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My dentist found mouth cancer in routine check-up

A ROUTINE dentist visit and oral health check may have saved this man's life as it uncovered mouth cancer.

David McNamara, originally from Dublin and now living in Galway, is now one-and-half years clear of cancer and says that his dentist was his "angel".

Dr Sarah McMorrow from Loughrea noticed signs of the oral cancer during a routine check and urged him to seek treatment before it became inoperable.

Dr McMorrow noticed an area of discolouration in her patient's mouth.

"David had no symptoms. He didn't notice anything unusual," he said. "But when he came in for a check up, I noticed an area of discolouration.

"It was fairly far back -- a dark brown area. It was pretty small so it's not something he could have noticed himself."

David (60) immediately attended a specialist and was diagnosed with mouth cancer.

David, a language teacher, has now nominated Dr McMorrow for the Sensodyne Sensitive Dentist award after her care and treatment to rebuild his mouth after the operation.

"She was brilliant in my case. She certainly caught it before it became inoperable," he said.

"Sarah has been like an angel to me in very difficult times."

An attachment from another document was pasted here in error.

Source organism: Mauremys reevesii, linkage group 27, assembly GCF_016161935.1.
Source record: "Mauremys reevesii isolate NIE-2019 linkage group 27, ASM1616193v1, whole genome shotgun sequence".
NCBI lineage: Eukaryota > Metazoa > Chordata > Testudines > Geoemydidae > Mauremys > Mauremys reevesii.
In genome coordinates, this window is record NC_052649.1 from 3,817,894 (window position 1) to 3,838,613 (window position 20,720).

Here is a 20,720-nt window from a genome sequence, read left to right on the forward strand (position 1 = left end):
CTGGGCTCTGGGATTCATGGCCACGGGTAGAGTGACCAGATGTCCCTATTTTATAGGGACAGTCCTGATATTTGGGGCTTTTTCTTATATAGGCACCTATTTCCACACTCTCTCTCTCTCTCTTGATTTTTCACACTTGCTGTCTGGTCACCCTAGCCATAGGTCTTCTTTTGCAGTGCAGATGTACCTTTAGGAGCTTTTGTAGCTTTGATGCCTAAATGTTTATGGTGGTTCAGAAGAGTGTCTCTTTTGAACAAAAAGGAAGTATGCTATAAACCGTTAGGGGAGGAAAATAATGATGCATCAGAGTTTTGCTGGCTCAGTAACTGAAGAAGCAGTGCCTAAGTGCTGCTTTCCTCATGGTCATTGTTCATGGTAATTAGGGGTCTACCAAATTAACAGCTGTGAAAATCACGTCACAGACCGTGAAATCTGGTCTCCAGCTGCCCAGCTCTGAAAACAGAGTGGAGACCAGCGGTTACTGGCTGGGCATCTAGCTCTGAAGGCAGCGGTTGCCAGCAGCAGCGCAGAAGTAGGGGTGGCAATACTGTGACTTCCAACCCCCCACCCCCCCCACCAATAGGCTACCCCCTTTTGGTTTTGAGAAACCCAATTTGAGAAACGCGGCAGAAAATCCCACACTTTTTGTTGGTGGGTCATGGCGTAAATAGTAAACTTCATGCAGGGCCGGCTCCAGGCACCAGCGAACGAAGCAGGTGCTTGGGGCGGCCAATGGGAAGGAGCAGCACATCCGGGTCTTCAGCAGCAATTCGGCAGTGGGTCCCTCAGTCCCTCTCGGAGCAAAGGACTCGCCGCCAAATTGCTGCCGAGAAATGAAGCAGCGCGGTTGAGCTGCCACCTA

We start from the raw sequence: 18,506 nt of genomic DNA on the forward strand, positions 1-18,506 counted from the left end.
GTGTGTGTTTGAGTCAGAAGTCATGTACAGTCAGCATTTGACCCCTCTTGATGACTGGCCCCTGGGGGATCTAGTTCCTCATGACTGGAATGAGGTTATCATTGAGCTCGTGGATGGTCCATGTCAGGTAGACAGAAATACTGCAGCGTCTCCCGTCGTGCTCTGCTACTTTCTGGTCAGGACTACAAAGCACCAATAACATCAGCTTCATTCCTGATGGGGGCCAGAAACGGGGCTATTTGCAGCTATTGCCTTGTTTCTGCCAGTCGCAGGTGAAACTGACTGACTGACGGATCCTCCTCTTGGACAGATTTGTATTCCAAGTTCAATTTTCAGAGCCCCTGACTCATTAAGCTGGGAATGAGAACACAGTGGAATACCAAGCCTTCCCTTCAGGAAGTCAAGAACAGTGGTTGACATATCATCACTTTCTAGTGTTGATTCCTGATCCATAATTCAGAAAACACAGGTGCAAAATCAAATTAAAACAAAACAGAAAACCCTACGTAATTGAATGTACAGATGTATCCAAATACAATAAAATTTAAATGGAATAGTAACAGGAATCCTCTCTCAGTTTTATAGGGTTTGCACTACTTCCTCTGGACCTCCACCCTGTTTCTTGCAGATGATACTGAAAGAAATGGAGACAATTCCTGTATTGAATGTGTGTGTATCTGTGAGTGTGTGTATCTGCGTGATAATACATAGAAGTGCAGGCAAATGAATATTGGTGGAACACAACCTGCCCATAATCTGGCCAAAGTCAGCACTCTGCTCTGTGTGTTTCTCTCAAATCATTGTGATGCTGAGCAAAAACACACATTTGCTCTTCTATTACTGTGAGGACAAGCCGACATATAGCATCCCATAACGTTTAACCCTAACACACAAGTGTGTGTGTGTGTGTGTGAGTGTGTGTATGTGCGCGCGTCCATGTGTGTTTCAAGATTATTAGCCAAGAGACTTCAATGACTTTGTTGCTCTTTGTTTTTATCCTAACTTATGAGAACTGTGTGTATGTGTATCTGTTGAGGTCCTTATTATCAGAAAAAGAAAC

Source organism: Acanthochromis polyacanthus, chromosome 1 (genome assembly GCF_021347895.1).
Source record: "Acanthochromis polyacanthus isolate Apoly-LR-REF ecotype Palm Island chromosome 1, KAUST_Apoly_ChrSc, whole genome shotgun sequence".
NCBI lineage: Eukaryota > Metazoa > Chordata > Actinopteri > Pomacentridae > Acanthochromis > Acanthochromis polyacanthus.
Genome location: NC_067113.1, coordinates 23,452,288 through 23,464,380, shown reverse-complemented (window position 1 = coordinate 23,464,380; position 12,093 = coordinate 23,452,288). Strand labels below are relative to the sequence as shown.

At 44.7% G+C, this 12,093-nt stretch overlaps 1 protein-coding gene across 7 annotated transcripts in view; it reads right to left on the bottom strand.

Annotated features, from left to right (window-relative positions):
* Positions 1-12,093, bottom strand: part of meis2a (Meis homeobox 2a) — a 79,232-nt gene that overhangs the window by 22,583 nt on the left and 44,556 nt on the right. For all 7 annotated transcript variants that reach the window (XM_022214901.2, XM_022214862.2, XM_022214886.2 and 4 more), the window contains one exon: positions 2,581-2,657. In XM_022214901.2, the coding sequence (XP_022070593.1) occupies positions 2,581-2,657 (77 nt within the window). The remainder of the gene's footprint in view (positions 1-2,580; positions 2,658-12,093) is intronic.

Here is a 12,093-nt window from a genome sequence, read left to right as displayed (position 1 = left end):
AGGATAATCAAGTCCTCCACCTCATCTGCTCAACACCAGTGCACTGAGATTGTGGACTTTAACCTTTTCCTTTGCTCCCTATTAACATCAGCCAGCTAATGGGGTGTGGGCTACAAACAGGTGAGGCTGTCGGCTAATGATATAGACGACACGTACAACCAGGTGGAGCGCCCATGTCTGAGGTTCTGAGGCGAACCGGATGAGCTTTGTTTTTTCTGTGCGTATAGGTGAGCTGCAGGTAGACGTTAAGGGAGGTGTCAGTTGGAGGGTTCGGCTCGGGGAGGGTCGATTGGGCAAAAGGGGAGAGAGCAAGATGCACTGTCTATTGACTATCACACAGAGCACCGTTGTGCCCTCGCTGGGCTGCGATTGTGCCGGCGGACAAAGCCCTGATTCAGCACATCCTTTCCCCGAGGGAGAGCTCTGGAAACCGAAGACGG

David is now studying Heritage Studies in Galway as a mature student and credits Dr McMorrow with aiding his recovery and return to health.

"She supported me and managed to rebuild my mouth," he said.

"I had eating and speech difficulties after the operation and she helped me emotionally as well.

"After the latest major operation on my mouth and jaw, Dr McMorrow again treated me painstakingly, to the point where I now have my speech back, I can eat and smile confidently."

The mouth can act as an early warning system for other serious health problems including heart disease, strokes and diabetes.

These conditions can be caused or made worse by poor dental health.

"It is the sixth most common cancer in men worldwide," Dr McMorrow said.

"It is as common as cervical and testicular cancer but it doesn't have the same awareness."

Dr McMorrow said that the big risk factors are tobacco, alcohol, poor diet and the human papilloma virus.

And she said that it is one of the most deadly cancers and the the five-year survival rate is as low as 50pc.

"Early detection is the key. It is very treatable, if it is caught early," she said. "It's something all dentists are trained to do, but I would recommend patients to ask their dentist to screen them."

Dr Conor McAlister, President of the Irish Dental Association said that the dentist's knowledge and vigilance led her to refer a suspicious lesion to a specialist for further investigation.

"This prompt referral greatly improved the patient's prognosis and quality of life," he said.